In the Shadows of Great Men: Leadership Turnovers and Power Dynamics in Autocracies
99 Pages Posted: 26 May 2020 Last revised: 12 Apr 2021
Date Written: April 27, 2020
Political leaders differ considerably in the degree to which they consolidate power, but what gives rise to these variations still remains under-theorized. This article studies how informal political constraints associated with leadership turnovers shape intra-elite power dynamics. We argue that aging leaders’ efforts to manage the succession problem create an important, yet impermanent check on the power of subsequent leaders. To test this argument, we use the massive text corpus of Google Ngram to develop a new quantitative measure of power for a global sample of autocratic regime leaders and elites between 1950 and 2019, and employ a research design that leverages within-leader variations in predecessors’ influence for identification. We show that incumbent leaders' ability to consolidate power becomes more limited when operating in an environment where influential former leaders are present. Further analyses suggest that the presence of former leaders is most effective in reducing incumbents’ ability to unilaterally appoint or remove high-level military and civilian personnel. These findings have implications for our understanding of the dynamics of power-sharing and institutional change in autocracies.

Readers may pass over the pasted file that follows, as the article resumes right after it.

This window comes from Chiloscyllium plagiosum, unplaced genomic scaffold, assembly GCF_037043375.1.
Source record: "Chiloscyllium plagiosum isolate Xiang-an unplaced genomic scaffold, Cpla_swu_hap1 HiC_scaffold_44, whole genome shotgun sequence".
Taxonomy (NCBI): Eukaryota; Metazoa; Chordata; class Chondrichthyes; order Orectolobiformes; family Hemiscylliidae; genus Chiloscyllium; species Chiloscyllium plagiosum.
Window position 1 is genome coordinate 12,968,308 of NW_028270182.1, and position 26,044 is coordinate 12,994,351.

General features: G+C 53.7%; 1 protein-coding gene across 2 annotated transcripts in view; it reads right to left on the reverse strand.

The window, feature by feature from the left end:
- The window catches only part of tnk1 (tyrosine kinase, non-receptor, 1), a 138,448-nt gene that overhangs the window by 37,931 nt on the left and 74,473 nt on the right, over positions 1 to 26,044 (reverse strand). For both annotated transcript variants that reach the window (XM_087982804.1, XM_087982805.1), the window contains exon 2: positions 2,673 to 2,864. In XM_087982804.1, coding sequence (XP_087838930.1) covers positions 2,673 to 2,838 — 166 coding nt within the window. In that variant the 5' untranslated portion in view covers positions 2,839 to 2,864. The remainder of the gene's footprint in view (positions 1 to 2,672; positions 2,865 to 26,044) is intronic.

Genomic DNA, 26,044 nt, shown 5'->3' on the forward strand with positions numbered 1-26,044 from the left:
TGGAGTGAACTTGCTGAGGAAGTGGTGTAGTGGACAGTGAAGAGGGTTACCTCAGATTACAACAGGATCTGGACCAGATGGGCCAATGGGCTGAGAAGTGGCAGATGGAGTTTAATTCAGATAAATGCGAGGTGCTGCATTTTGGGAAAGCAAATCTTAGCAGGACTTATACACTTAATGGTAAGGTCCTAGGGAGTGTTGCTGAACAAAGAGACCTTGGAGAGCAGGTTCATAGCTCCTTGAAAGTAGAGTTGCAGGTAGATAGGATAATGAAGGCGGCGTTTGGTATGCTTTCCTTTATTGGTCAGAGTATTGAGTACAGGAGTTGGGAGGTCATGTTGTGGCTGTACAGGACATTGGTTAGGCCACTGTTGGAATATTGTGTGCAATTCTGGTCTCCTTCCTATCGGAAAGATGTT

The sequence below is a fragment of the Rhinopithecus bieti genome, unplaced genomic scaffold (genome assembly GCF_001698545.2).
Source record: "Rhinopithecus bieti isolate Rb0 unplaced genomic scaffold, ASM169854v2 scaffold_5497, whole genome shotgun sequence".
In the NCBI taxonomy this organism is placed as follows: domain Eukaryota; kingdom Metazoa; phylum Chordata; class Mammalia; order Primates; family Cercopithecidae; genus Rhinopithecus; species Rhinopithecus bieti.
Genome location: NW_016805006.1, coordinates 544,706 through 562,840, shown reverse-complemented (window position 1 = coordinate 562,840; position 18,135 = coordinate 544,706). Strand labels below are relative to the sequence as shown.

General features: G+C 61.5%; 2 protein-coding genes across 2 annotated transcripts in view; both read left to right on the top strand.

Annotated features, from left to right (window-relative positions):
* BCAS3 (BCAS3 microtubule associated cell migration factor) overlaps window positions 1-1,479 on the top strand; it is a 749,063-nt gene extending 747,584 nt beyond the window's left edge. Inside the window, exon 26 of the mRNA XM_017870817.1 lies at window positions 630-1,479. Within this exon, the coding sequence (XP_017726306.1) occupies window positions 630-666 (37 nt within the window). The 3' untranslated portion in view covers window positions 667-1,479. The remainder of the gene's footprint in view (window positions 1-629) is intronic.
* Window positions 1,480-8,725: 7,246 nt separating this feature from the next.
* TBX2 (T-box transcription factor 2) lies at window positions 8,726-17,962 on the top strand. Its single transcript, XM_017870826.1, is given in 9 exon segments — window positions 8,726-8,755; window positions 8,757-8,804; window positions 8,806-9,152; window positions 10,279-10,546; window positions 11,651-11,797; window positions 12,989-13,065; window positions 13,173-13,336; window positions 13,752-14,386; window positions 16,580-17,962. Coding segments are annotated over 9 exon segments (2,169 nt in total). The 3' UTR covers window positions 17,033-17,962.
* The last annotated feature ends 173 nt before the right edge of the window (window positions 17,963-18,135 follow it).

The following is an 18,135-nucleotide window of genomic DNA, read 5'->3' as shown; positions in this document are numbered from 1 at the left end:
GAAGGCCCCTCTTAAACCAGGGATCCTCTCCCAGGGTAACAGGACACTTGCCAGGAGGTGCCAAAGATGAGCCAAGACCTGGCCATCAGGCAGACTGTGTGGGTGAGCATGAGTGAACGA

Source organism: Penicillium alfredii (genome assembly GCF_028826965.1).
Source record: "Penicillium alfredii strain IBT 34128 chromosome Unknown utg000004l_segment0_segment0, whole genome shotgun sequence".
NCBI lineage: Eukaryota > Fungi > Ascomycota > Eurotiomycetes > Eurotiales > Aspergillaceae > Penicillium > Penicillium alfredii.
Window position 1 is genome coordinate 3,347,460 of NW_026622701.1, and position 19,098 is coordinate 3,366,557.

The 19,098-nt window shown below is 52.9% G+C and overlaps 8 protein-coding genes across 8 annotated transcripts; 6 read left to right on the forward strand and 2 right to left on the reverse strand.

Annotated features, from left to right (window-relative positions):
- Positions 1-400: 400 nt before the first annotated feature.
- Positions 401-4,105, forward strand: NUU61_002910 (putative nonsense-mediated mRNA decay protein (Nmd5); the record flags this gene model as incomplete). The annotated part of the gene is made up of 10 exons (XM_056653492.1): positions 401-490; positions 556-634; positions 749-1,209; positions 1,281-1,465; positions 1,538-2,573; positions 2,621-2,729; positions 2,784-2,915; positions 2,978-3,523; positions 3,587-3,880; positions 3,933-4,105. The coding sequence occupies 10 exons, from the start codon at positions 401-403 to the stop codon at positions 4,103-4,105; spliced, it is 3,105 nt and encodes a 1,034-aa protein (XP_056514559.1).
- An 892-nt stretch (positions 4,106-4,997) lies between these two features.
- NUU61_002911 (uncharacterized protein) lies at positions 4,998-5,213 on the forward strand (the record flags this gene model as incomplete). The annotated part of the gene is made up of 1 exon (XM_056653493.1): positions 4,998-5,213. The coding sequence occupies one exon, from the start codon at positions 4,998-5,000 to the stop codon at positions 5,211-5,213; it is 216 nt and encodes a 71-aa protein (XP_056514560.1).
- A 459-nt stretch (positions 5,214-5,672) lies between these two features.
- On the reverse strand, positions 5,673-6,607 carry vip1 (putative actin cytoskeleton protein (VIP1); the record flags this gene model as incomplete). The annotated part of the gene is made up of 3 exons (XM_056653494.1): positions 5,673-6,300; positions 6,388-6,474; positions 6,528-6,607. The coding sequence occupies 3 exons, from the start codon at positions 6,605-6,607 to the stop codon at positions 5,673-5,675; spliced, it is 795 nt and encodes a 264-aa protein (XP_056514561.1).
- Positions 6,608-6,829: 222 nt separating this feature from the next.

Keywords: power sharing, personalism, executive constraint, leadership succession, autocracy, Google Ngram
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